June 24th, 2017| Topic: RaMbLeS | 2


They say all things can be cured by time. (Of course, “they” also say there is no God!)

At least writers of songs, poems, and novelists do—well, at least they debate whether time truly heals everything.

It seems that, at least as far as the so-called “broken heart syndrome” is concerned, that ain’t true: time doesn’t.

So saith researchers led by Dana Dawson of the University of Aberdeen (ye olde alma mater) in the Journal of the American Society of Echocardiography.

Takotsubo cardiomyopathy (aka the “broken heart” disease) is a sudden weakening of the cardiac muscle that can be triggered by conditions causing a “broken heart”—death, break-ups, extreme stress. There was speculation that the death of Debbie Reynolds last December, a day after her daughter Carrie Fisher died, was caused by this syndrome.

This study of 52 patients, funded by the British Heart Foundation, followed patients with Takotsubo (that word comes from the Japanese for an octopus trap that resembles the disabled left ventricle in those afflicted).

Concluded the authors:

In patients with the most clinically severe spectrum of Takotsubo cardiomyopathy, regional LV [left ventricular] systolic and diastolic deformation abnormalities persist beyond the acute event, despite normalization of global LV ejection fraction and size. In addition, although myocardial edema partly subsides, a process of global microscopic fibrosis develops in its place, detected as early as 4 months.”

Here’s Dawson’s translation:

We used to think that people who suffered from Takotsubo cardiomyopathy would fully recover, without medical intervention. Here we’ve shown that this disease has much longer lasting damaging effects on the hearts of those who suffer from it.”

The heart’s function appeared to be permanently affected!

Said a director of the British Heart Foundation, Prof. Metin Avkiran:

Worryingly, these patients’ hearts appear to show a form of scarring, indicating that full recovery may take much longer, or indeed may not occur, with current care. This highlights the need to urgently find new and more effective treatments for this devastating condition.”

Most commonly seen in postmenopausal women, about 10% of suffers die within five years of diagnosis.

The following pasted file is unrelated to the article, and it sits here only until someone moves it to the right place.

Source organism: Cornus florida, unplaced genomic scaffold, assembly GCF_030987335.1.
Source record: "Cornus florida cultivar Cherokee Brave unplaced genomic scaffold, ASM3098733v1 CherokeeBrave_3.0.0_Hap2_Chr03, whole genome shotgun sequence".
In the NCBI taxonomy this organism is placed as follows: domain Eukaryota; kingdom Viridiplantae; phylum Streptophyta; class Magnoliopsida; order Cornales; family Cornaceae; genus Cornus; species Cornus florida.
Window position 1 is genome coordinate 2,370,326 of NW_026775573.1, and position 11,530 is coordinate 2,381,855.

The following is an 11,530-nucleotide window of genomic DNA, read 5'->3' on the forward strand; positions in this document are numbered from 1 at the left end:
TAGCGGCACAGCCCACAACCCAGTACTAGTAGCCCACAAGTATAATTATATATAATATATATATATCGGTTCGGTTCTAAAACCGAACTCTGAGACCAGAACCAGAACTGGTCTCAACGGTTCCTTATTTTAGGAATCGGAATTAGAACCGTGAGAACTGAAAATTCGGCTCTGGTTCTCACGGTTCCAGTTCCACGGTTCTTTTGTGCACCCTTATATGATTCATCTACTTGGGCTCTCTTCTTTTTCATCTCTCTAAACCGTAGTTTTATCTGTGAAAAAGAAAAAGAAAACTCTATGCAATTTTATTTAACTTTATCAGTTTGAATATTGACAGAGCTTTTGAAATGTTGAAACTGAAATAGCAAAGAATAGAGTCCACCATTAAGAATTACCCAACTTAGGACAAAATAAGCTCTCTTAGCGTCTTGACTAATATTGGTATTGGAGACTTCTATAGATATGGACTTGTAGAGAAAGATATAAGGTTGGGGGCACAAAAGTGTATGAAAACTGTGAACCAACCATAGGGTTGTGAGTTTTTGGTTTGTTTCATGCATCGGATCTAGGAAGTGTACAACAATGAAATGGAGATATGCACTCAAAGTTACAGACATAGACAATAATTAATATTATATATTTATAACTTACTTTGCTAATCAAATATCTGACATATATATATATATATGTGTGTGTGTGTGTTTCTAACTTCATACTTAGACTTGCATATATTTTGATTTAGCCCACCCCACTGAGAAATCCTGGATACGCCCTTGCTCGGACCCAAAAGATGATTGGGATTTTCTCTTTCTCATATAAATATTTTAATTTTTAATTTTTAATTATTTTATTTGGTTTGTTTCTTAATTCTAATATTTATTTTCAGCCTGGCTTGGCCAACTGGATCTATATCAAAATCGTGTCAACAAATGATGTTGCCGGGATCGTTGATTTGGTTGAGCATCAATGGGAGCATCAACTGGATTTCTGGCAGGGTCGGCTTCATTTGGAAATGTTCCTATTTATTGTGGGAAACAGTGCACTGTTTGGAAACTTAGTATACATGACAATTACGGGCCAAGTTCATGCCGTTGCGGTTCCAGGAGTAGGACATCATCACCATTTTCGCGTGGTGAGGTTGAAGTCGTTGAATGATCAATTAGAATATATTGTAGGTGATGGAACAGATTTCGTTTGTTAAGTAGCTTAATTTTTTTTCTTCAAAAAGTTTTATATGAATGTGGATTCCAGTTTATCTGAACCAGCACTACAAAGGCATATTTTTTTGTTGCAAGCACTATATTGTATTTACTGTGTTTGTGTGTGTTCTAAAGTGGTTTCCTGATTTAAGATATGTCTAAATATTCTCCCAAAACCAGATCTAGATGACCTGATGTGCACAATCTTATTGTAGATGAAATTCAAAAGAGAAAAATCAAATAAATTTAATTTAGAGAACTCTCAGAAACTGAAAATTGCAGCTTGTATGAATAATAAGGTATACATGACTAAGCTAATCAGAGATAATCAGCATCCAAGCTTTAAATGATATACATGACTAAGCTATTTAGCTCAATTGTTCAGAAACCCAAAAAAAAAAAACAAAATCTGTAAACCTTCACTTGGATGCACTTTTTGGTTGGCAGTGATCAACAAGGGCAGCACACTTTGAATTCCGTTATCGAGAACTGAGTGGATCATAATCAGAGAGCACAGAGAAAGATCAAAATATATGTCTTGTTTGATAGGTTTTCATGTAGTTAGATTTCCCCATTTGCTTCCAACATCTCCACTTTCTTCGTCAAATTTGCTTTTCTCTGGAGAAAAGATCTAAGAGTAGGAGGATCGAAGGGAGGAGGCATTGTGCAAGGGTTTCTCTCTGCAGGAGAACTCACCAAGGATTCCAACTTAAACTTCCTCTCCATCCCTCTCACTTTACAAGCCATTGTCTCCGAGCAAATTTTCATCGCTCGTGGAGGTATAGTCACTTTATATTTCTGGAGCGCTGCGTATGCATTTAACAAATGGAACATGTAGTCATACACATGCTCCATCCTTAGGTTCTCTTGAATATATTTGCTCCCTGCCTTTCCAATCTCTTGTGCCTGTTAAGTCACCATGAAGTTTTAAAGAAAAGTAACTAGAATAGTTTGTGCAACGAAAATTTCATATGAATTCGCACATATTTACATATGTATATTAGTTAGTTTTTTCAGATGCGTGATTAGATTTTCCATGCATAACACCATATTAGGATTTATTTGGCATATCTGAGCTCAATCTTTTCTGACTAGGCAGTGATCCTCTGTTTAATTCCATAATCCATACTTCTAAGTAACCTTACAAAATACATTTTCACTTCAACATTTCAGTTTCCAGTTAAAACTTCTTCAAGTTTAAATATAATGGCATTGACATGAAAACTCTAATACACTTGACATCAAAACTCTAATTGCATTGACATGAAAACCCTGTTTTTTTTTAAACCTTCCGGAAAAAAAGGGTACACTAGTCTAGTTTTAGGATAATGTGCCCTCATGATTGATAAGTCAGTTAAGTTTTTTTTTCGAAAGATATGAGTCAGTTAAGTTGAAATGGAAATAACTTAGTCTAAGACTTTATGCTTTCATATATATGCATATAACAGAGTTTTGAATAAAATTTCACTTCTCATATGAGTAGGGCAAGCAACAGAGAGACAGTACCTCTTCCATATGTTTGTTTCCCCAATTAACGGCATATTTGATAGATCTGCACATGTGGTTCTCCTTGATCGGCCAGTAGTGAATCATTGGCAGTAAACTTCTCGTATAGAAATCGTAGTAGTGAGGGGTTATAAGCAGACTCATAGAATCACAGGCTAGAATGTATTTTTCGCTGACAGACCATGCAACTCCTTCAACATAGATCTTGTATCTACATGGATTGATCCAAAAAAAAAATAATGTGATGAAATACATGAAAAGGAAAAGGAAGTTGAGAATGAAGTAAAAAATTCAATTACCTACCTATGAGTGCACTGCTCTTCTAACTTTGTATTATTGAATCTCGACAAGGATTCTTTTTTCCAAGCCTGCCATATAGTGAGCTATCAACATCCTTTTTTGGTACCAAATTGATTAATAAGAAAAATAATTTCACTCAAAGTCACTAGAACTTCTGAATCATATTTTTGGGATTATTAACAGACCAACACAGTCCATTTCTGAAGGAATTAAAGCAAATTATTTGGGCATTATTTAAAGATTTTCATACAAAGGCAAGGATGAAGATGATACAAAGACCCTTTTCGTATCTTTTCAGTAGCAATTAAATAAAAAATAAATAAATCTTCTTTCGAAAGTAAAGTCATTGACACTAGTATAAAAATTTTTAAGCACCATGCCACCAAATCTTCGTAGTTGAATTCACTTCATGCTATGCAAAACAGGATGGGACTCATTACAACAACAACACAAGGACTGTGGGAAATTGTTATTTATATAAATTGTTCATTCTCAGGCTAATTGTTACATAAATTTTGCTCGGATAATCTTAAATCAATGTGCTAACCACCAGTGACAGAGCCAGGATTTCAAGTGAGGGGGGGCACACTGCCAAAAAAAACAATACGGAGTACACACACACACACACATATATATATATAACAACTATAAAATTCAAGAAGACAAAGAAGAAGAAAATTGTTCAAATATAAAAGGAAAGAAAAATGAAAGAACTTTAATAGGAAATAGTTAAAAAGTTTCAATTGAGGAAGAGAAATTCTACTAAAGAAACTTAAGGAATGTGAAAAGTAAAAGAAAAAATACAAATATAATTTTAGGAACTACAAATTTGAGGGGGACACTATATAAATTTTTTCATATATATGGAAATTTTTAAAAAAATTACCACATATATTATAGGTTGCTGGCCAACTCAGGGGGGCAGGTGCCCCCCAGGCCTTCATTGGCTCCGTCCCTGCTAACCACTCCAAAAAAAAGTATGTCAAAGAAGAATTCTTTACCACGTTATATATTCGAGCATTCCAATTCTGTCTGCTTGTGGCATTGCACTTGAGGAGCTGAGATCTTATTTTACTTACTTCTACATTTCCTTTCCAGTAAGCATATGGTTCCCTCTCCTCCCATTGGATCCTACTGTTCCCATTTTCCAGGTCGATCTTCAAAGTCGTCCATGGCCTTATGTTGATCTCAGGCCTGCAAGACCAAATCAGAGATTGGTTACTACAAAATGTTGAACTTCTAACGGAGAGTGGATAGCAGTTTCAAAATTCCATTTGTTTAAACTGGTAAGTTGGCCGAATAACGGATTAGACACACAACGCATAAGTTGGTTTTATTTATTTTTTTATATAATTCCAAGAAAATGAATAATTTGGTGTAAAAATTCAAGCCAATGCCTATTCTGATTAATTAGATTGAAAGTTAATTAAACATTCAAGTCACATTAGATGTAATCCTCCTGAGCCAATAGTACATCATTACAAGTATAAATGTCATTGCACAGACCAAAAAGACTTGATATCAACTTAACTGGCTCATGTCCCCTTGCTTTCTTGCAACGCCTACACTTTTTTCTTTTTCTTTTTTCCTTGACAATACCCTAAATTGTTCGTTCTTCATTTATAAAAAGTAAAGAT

Perhaps time doesn’t cure everything.

Even the Bible affirms that some wounds are incurable—the wounds of Jesus Christ, in particular.

But He was pierced through for our transgressions, He was crushed for our iniquities;
The chastening for our well-being fell upon Him, And by His scourging we are healed.
Isaiah 53:5

In Revelation, towards the end of time, the Savior seems to be still bearing his wounds.

And I saw … a Lamb standing, as if slain.
Revelation 5:6

To the disciples at Emmaus, Jesus said:

“See My hands and My feet, that it is I Myself.”
And He showed them His hands and His feet.
Luke 24:39–40

Said Thomas Aquinas (1225–1274):

For Bede [an English monk, 672–735] says on Luke 24:40 that He kept His scars not from inability to heal them, ‘but to wear them as an everlasting trophy of His victory.’”


The other disciples were saying to him [Thomas], “We have seen the Lord!”
But he said to them, “Unless I see in His hands the imprint of the nails,
and put my finger into the place of the nails, and put my hand into His side, I will not believe.”
Then He [Jesus] said to Thomas,
“Reach here with your finger, and see My hands; and reach here your hand and put it into My side;
and do not be unbelieving, but believing.”
John 20:25, 27

And Thomas answers in those timeless words:

“My Lord and my God!”
John 20:28

And so echo we!


  1. Nancy Drew June 26, 2017 at 8:11 pm

    Ejection Fraction?! There’s a term I’m familiar with. I always enjoy how you lead us from the scientific to the Biblical. Thanks for another thought-provoking “Homiletix”


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